1. In these suits the plaintiffs sought to have their rights declared to shares in 50 khadas of land, and to be put in possession of them jointly with the defendants. The defendants denied the plaintiffs' title and also pleaded limitation. The lower Appellate Court has decided in favour of the plaintiffs on the question of title, holding them entitled to be put into possession, but for limitation. It has, however, held that their claim is barred by limitation. The question before us is whether the rule of limitation has been correctly applied.
2. The facts found or admitted, so far as they are material for the present purpose, seem to be these: The plaintiffs and the defendants have a good title to the lands in question jointly. At the date of a Thakbust in 1859 they were in joint possession. The whole of the lands were then jungle, yielding, however, some kind of profit, which has been variously described.
3. At some time or times subsequent to that date, but more than ten years ago, a portion of the lands was brought under cultivation, and of the lands so reclaimed the defendants have been in possession from the time of their reclamation. It would appear that the amount reclaimed is some 10 or 12 khadas out of 50, though perhaps what the District Judge says on that point does not amount to an actual finding.
4. With regard to the law, the District Judge says: 'It clearly rests with plaintiffs to prove that a possession, which they admit to have been continuously adverse for upwards of ten years before the bringing of the first suit, did, during the preceding one year and eight months, not exist at all, or did not exist in adverse form. They must prove that a state of things different from what they admit to have existed for so many successive years did, as defendants allege it, not exist at any time during the two previous years.' And again: 'The plaintiffs have distinctly alleged (and this position is admitted by their vakeel) that the exclusive actual possession of defendants has throughout its existence been of an adverse character. It is for them to prove that this sort of possession only commenced within the twelve years prior to their suits.' And he concludes: 'I find that the plaintiffs have failed to discharge the onus on them, and to prove even prima facie that the adverse possession of the defendants commenced within twelve years of any of these suits.'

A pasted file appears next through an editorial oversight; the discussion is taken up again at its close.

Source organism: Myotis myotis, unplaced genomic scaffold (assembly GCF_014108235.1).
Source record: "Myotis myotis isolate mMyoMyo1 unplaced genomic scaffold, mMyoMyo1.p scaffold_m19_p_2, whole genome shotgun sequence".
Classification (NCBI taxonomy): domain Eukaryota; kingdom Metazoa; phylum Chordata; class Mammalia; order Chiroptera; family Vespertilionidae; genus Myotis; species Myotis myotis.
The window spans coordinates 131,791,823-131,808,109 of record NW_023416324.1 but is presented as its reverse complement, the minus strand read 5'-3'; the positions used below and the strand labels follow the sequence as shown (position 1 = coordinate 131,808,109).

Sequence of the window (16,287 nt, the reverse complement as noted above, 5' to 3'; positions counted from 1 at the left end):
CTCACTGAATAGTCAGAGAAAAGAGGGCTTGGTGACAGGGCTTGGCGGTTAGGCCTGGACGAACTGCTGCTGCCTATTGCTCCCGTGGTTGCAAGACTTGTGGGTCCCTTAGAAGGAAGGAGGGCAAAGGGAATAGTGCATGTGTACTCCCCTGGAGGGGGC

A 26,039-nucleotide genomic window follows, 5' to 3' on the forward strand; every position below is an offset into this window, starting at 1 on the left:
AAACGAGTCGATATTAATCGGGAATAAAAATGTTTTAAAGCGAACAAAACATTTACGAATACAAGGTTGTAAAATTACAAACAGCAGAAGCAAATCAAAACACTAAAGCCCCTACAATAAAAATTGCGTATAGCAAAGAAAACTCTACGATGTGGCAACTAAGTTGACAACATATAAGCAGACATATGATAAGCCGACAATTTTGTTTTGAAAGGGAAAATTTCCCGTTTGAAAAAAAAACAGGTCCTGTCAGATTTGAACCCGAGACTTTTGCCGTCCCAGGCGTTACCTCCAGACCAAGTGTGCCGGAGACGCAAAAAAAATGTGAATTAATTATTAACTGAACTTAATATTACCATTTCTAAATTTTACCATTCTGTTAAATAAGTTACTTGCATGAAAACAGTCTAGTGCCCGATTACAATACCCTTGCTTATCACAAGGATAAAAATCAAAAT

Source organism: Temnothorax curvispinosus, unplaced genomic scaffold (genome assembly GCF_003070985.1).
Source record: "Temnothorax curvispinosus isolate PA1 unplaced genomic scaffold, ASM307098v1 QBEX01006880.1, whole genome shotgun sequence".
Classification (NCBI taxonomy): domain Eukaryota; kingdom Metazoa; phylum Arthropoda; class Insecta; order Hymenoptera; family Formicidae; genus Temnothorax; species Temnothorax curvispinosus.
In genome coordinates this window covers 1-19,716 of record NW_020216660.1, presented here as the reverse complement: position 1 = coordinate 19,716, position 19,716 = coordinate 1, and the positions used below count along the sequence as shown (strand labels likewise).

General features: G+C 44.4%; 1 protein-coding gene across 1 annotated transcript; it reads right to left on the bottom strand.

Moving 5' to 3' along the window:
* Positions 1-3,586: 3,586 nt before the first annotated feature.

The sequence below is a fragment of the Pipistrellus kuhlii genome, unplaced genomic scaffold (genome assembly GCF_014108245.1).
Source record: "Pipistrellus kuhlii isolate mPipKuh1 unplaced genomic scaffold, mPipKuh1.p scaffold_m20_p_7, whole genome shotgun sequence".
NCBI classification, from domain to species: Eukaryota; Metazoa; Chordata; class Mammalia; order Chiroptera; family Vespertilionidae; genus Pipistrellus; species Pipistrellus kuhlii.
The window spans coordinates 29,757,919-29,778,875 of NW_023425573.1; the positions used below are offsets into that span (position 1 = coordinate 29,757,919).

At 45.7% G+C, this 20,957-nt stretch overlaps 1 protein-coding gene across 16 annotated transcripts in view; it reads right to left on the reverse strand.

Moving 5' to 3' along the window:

5. It appears to us that the application of the law of limitation to cases, such as the present, requires considerable care.
6. There is no doubt as to the general rule: That under the former Limitation Act the cause of action, and under the present law the event from which limitation is declared to run, must have occurred within the prescribed period, and that it lies on the plaintiff to show this. Accordingly, where the suit is for possession, and the cause of action is dispossession, it has more than once been held by the Privy Council that the plaintiff is bound to prove possession and dispossession within twelve years Maharajah Koowur Singh v. Nund Lal Singh 8 Moore's I.A. 199 at p. 220; Raja Saheb Perhlad Sein v. Budhu Singh 12 Moore's I.A. 275 337: S.C. 2 B.L.R. P.C. 111; Beer Chunder Jobraj v. Deputy Collector of Bhullooah 13 W.R. P.C. 23.